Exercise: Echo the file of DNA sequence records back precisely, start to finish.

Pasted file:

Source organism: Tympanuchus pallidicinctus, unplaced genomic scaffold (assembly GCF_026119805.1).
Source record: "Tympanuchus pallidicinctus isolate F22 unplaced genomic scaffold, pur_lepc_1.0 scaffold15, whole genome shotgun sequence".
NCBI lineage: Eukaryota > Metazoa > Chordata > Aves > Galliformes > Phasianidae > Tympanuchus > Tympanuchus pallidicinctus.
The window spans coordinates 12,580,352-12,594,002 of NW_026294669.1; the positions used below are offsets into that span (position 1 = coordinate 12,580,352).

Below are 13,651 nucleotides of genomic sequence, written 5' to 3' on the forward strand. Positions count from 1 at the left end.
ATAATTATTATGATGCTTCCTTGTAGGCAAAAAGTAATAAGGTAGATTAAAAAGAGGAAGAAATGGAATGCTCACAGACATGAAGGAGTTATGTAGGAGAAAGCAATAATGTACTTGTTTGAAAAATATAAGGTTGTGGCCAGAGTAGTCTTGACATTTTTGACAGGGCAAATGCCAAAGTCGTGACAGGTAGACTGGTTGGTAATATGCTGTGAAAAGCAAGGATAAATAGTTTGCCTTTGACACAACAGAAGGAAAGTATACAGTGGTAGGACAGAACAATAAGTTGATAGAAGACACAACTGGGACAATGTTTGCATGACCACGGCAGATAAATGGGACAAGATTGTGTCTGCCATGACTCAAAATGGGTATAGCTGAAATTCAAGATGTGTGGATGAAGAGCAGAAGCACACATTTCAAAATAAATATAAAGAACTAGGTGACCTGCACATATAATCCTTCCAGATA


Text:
Source organism: Tympanuchus pallidicinctus, unplaced genomic scaffold (assembly GCF_026119805.1).
Source record: "Tympanuchus pallidicinctus isolate F22 unplaced genomic scaffold, pur_lepc_1.0 scaffold15, whole genome shotgun sequence".
NCBI lineage: Eukaryota > Metazoa > Chordata > Aves > Galliformes > Phasianidae > Tympanuchus > Tympanuchus pallidicinctus.
The window spans coordinates 12,580,352-12,594,002 of NW_026294669.1; the positions used below are offsets into that span (position 1 = coordinate 12,580,352).

Below are 13,651 nucleotides of genomic sequence, written 5' to 3' on the forward strand. Positions count from 1 at the left end.
ATAATTATTATGATGCTTCCTTGTAGGCAAAAAGTAATAAGGTAGATTAAAAAGAGGAAGAAATGGAATGCTCACAGACATGAAGGAGTTATGTAGGAGAAAGCAATAATGTACTTGTTTGAAAAATATAAGGTTGTGGCCAGAGTAGTCTTGACATTTTTGACAGGGCAAATGCCAAAGTCGTGACAGGTAGACTGGTTGGTAATATGCTGTGAAAAGCAAGGATAAATAGTTTGCCTTTGACACAACAGAAGGAAAGTATACAGTGGTAGGACAGAACAATAAGTTGATAGAAGACACAACTGGGACAATGTTTGCATGACCACGGCAGATAAATGGGACAAGATTGTGTCTGCCATGACTCAAAATGGGTATAGCTGAAATTCAAGATGTGTGGATGAAGAGCAGAAGCACACATTTCAAAATAAATATAAAGAACTAGGTGACCTGCACATATAATCCTTCCAGATA